The price and availability of crude oil are two of the most closely watched economic indictors in the world. The rise and fall of international, national and personal economies are tied directly to both. That's especially so in the United States' drive-to-thrive economy that still depends heavily on imported oil to meet marketplace demand. A small hiccup in world crude oil production creates worry. Major changes bring significant concern. Sharp, recent declines in crude oil production in Mexico properly belong in the latter category.
For years, Mexico's role as a major and reliable supplier of crude to the United States was taken for granted. Any talk about oil production -- usually spurred by a run-up in prices at the pump -- centered on the Mideast and the myriad problems there or on the highly politicized debate about expanding drilling to boost U.S. production. Often overlooked in such discussions was the fact that the oil market is an international one, and that a shortage of crude in places beyond the Middle East means higher prices globally.
That's why reports of falling crude oil production in Mexico are ominous for the United States. Currently, Mexico is the third largest source of U.S. oil imports, trailing only Canada and Saudi Arabia. So far, production shortfalls south of the border have had no major impact on the U.S. economy, but continued declines coupled with expanding global demand for could change that. In that case, the U.S. would have to increase domestic production or turn to the open market to buy crude. The former would take time to become operational; the latter would be costly and likely depress the still fragile U.S. economy. Neither is an attractive possibility.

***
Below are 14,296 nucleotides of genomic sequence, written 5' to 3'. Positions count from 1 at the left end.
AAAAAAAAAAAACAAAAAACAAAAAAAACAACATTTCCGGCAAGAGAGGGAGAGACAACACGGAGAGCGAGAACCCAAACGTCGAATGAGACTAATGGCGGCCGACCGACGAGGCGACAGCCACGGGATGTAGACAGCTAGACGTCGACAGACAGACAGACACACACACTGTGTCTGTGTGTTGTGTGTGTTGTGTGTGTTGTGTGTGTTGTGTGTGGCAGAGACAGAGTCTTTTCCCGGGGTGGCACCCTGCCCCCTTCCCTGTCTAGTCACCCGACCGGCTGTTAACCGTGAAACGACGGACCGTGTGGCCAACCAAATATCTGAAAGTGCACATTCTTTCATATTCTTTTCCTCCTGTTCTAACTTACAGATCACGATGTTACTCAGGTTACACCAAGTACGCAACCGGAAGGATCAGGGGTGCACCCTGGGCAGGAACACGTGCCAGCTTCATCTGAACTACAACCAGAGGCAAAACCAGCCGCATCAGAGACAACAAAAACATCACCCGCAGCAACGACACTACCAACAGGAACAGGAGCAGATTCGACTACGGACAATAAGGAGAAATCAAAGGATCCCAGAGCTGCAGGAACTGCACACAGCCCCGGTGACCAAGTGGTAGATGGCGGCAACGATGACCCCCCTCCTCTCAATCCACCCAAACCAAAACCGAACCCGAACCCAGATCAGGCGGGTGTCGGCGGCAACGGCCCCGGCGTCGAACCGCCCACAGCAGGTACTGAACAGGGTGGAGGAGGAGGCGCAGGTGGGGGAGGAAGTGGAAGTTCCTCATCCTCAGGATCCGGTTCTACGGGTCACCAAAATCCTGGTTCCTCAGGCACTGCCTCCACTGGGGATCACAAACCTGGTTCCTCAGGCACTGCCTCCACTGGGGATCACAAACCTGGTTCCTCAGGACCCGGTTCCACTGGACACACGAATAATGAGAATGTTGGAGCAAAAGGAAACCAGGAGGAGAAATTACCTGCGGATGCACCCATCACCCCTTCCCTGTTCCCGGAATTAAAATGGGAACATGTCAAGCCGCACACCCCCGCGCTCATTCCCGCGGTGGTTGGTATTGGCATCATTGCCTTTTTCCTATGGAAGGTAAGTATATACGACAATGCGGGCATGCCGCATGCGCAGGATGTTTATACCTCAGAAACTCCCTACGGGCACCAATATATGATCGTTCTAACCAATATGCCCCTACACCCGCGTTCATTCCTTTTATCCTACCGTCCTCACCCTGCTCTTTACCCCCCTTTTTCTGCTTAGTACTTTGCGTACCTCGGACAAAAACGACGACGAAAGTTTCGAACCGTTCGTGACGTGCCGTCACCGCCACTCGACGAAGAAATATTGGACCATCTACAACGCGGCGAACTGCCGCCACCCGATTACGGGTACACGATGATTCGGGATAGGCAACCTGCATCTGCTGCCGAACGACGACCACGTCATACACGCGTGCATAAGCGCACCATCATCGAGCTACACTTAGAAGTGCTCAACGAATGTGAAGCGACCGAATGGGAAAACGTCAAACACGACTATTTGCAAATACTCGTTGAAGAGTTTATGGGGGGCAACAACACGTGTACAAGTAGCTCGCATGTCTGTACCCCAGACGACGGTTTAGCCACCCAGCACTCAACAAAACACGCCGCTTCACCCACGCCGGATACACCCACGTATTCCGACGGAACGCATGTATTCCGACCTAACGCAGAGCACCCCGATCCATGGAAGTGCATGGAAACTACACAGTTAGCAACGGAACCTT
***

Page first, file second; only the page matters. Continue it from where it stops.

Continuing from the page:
Prospects for increased production or a return to the production levels of a couple of years ago in Mexico seem remote. The country nationalized its oil industry nearly 75 year ago and PEMEX, the state run company, is riddled with problems. Its infrastructure is aging, its technology is dated and it is, experts say, seriously undercapitalized. That is unlikely to change.
Domestic politics pretty much preclude the investment of additional Mexican funds in the company. Current rules forbid international companies from even part ownership of the country's oil industry. Most Mexicans, in fact, accept the status quo because they benefit from big gasoline subsidies. Until those policies change, production will continue to fall. Indeed, some experts now predict that Mexico will have to import oil by the end of the decade.
The United States, long reliant on Mexican oil, will have to adapt to the new reality. It could turn to the world market to cover projected import shortfalls, but that is a short-term, expensive solution to a long-term problem. Better for the nation to ramp up conservation efforts and to continue to explore and expand options for alternative fuels and energy. That remains the best way to break the nation's precarious and costly dependency on imported oil.